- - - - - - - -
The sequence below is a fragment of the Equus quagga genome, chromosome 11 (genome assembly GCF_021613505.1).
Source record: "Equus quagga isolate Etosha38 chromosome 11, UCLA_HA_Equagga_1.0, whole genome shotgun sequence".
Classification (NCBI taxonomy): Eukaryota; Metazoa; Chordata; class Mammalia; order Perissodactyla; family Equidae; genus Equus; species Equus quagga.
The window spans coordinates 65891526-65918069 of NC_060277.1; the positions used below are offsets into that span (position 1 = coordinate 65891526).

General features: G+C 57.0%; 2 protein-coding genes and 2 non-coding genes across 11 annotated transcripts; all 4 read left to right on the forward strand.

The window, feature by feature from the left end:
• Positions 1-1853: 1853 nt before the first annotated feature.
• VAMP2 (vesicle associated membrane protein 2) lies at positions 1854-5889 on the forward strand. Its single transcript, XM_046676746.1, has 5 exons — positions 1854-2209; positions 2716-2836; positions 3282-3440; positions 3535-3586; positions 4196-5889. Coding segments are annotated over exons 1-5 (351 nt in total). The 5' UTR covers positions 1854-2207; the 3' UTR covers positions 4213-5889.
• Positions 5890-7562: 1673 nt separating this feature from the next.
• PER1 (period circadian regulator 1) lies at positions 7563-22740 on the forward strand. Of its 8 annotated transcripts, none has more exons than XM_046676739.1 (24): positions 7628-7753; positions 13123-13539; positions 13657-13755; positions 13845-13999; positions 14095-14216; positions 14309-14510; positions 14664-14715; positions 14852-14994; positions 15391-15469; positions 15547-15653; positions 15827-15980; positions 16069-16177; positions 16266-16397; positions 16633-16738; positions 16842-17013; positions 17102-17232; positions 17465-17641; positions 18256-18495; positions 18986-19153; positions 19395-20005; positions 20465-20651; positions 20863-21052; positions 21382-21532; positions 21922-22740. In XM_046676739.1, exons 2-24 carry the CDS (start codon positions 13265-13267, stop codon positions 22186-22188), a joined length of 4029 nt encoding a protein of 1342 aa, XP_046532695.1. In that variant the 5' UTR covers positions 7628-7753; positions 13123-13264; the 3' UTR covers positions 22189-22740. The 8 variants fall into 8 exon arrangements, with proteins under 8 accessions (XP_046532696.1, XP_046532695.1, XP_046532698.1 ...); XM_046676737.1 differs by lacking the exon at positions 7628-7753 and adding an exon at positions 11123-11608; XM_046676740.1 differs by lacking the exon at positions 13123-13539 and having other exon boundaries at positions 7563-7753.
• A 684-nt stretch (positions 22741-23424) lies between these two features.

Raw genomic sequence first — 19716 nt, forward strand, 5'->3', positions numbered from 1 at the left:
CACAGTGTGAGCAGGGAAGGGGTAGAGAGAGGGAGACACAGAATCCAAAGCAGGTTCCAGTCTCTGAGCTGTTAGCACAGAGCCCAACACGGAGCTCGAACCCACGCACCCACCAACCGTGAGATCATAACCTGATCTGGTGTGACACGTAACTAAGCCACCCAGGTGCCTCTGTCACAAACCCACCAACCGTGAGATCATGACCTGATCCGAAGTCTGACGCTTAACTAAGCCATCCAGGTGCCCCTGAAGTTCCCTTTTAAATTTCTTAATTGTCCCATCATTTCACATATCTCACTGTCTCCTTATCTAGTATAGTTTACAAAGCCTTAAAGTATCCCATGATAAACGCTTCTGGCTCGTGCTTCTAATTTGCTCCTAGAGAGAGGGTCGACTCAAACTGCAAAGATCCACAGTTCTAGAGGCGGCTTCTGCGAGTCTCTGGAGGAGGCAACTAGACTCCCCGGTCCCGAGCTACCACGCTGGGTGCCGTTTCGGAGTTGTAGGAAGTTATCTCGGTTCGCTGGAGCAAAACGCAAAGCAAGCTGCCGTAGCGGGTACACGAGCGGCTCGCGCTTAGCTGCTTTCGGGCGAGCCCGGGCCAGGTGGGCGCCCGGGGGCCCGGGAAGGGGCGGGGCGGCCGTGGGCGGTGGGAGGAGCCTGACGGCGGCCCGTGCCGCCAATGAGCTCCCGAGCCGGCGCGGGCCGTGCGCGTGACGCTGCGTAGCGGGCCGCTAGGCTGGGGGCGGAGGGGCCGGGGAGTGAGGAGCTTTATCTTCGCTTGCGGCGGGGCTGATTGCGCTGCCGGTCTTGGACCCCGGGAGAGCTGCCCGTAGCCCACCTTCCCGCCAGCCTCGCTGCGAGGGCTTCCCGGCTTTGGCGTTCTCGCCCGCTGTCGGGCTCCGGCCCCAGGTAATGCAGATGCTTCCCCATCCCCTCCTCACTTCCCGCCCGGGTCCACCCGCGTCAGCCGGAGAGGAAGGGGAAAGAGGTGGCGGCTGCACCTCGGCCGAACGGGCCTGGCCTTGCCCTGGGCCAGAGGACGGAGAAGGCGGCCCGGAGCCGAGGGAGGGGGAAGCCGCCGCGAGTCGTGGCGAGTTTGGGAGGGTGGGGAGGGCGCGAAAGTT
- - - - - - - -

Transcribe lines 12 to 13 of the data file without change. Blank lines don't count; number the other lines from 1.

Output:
Raw genomic sequence first — 19716 nt, forward strand, 5'->3', positions numbered from 1 at the left:
CACAGTGTGAGCAGGGAAGGGGTAGAGAGAGGGAGACACAGAATCCAAAGCAGGTTCCAGTCTCTGAGCTGTTAGCACAGAGCCCAACACGGAGCTCGAACCCACGCACCCACCAACCGTGAGATCATAACCTGATCTGGTGTGACACGTAACTAAGCCACCCAGGTGCCTCTGTCACAAACCCACCAACCGTGAGATCATGACCTGATCCGAAGTCTGACGCTTAACTAAGCCATCCAGGTGCCCCTGAAGTTCCCTTTTAAATTTCTTAATTGTCCCATCATTTCACATATCTCACTGTCTCCTTATCTAGTATAGTTTACAAAGCCTTAAAGTATCCCATGATAAACGCTTCTGGCTCGTGCTTCTAATTTGCTCCTAGAGAGAGGGTCGACTCAAACTGCAAAGATCCACAGTTCTAGAGGCGGCTTCTGCGAGTCTCTGGAGGAGGCAACTAGACTCCCCGGTCCCGAGCTACCACGCTGGGTGCCGTTTCGGAGTTGTAGGAAGTTATCTCGGTTCGCTGGAGCAAAACGCAAAGCAAGCTGCCGTAGCGGGTACACGAGCGGCTCGCGCTTAGCTGCTTTCGGGCGAGCCCGGGCCAGGTGGGCGCCCGGGGGCCCGGGAAGGGGCGGGGCGGCCGTGGGCGGTGGGAGGAGCCTGACGGCGGCCCGTGCCGCCAATGAGCTCCCGAGCCGGCGCGGGCCGTGCGCGTGACGCTGCGTAGCGGGCCGCTAGGCTGGGGGCGGAGGGGCCGGGGAGTGAGGAGCTTTATCTTCGCTTGCGGCGGGGCTGATTGCGCTGCCGGTCTTGGACCCCGGGAGAGCTGCCCGTAGCCCACCTTCCCGCCAGCCTCGCTGCGAGGGCTTCCCGGCTTTGGCGTTCTCGCCCGCTGTCGGGCTCCGGCCCCAGGTAATGCAGATGCTTCCCCATCCCCTCCTCACTTCCCGCCCGGGTCCACCCGCGTCAGCCGGAGAGGAAGGGGAAAGAGGTGGCGGCTGCACCTCGGCCGAACGGGCCTGGCCTTGCCCTGGGCCAGAGGACGGAGAAGGCGGCCCGGAGCCGAGGGAGGGGGAAGCCGCCGCGAGTCGTGGCGAGTTTGGGAGGGTGGGGAGGGCGCGAAAGTT